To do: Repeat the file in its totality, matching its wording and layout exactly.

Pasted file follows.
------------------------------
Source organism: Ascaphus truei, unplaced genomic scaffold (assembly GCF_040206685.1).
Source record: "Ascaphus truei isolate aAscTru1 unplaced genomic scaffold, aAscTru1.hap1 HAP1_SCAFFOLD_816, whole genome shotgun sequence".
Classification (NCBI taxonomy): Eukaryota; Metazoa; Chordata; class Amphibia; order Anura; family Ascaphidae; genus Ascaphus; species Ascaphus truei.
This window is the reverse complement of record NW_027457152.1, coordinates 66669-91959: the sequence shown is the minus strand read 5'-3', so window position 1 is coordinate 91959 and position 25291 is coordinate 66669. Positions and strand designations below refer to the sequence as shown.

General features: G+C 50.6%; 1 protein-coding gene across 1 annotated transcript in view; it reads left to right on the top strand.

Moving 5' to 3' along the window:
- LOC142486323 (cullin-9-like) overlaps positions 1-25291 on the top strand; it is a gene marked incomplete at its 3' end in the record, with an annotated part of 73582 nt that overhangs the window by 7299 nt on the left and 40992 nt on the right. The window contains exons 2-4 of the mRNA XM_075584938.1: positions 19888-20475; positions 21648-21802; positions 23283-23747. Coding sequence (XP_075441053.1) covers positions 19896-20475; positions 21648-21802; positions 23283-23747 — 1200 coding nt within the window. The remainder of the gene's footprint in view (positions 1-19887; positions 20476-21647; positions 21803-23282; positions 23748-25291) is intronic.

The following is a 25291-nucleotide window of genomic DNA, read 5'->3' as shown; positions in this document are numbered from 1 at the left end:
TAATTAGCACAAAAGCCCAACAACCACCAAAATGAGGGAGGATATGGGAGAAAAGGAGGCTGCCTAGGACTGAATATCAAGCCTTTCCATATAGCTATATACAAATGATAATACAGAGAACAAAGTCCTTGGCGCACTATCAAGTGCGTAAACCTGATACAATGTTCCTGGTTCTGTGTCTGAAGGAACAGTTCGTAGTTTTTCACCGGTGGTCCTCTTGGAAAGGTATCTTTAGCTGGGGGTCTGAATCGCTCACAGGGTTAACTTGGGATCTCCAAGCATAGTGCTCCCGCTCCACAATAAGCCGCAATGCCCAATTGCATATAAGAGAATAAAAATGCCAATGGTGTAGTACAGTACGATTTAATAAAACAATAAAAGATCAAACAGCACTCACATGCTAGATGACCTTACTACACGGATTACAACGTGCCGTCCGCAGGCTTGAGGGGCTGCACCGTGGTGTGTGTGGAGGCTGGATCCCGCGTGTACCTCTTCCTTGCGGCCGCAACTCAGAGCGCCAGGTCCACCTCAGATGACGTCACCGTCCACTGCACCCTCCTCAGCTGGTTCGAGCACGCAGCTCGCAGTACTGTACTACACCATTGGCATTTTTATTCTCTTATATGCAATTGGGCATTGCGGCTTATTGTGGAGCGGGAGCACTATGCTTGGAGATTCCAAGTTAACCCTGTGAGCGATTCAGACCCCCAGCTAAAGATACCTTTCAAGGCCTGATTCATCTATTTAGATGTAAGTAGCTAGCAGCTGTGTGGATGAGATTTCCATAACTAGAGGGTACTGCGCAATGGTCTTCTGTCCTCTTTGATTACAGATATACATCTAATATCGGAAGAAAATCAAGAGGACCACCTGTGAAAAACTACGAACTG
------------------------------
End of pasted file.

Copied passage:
Source organism: Ascaphus truei, unplaced genomic scaffold (assembly GCF_040206685.1).
Source record: "Ascaphus truei isolate aAscTru1 unplaced genomic scaffold, aAscTru1.hap1 HAP1_SCAFFOLD_816, whole genome shotgun sequence".
Classification (NCBI taxonomy): Eukaryota; Metazoa; Chordata; class Amphibia; order Anura; family Ascaphidae; genus Ascaphus; species Ascaphus truei.
This window is the reverse complement of record NW_027457152.1, coordinates 66669-91959: the sequence shown is the minus strand read 5'-3', so window position 1 is coordinate 91959 and position 25291 is coordinate 66669. Positions and strand designations below refer to the sequence as shown.

General features: G+C 50.6%; 1 protein-coding gene across 1 annotated transcript in view; it reads left to right on the top strand.

Moving 5' to 3' along the window:
- LOC142486323 (cullin-9-like) overlaps positions 1-25291 on the top strand; it is a gene marked incomplete at its 3' end in the record, with an annotated part of 73582 nt that overhangs the window by 7299 nt on the left and 40992 nt on the right. The window contains exons 2-4 of the mRNA XM_075584938.1: positions 19888-20475; positions 21648-21802; positions 23283-23747. Coding sequence (XP_075441053.1) covers positions 19896-20475; positions 21648-21802; positions 23283-23747 — 1200 coding nt within the window. The remainder of the gene's footprint in view (positions 1-19887; positions 20476-21647; positions 21803-23282; positions 23748-25291) is intronic.

The following is a 25291-nucleotide window of genomic DNA, read 5'->3' as shown; positions in this document are numbered from 1 at the left end:
TAATTAGCACAAAAGCCCAACAACCACCAAAATGAGGGAGGATATGGGAGAAAAGGAGGCTGCCTAGGACTGAATATCAAGCCTTTCCATATAGCTATATACAAATGATAATACAGAGAACAAAGTCCTTGGCGCACTATCAAGTGCGTAAACCTGATACAATGTTCCTGGTTCTGTGTCTGAAGGAACAGTTCGTAGTTTTTCACCGGTGGTCCTCTTGGAAAGGTATCTTTAGCTGGGGGTCTGAATCGCTCACAGGGTTAACTTGGGATCTCCAAGCATAGTGCTCCCGCTCCACAATAAGCCGCAATGCCCAATTGCATATAAGAGAATAAAAATGCCAATGGTGTAGTACAGTACGATTTAATAAAACAATAAAAGATCAAACAGCACTCACATGCTAGATGACCTTACTACACGGATTACAACGTGCCGTCCGCAGGCTTGAGGGGCTGCACCGTGGTGTGTGTGGAGGCTGGATCCCGCGTGTACCTCTTCCTTGCGGCCGCAACTCAGAGCGCCAGGTCCACCTCAGATGACGTCACCGTCCACTGCACCCTCCTCAGCTGGTTCGAGCACGCAGCTCGCAGTACTGTACTACACCATTGGCATTTTTATTCTCTTATATGCAATTGGGCATTGCGGCTTATTGTGGAGCGGGAGCACTATGCTTGGAGATTCCAAGTTAACCCTGTGAGCGATTCAGACCCCCAGCTAAAGATACCTTTCAAGGCCTGATTCATCTATTTAGATGTAAGTAGCTAGCAGCTGTGTGGATGAGATTTCCATAACTAGAGGGTACTGCGCAATGGTCTTCTGTCCTCTTTGATTACAGATATACATCTAATATCGGAAGAAAATCAAGAGGACCACCTGTGAAAAACTACGAACTG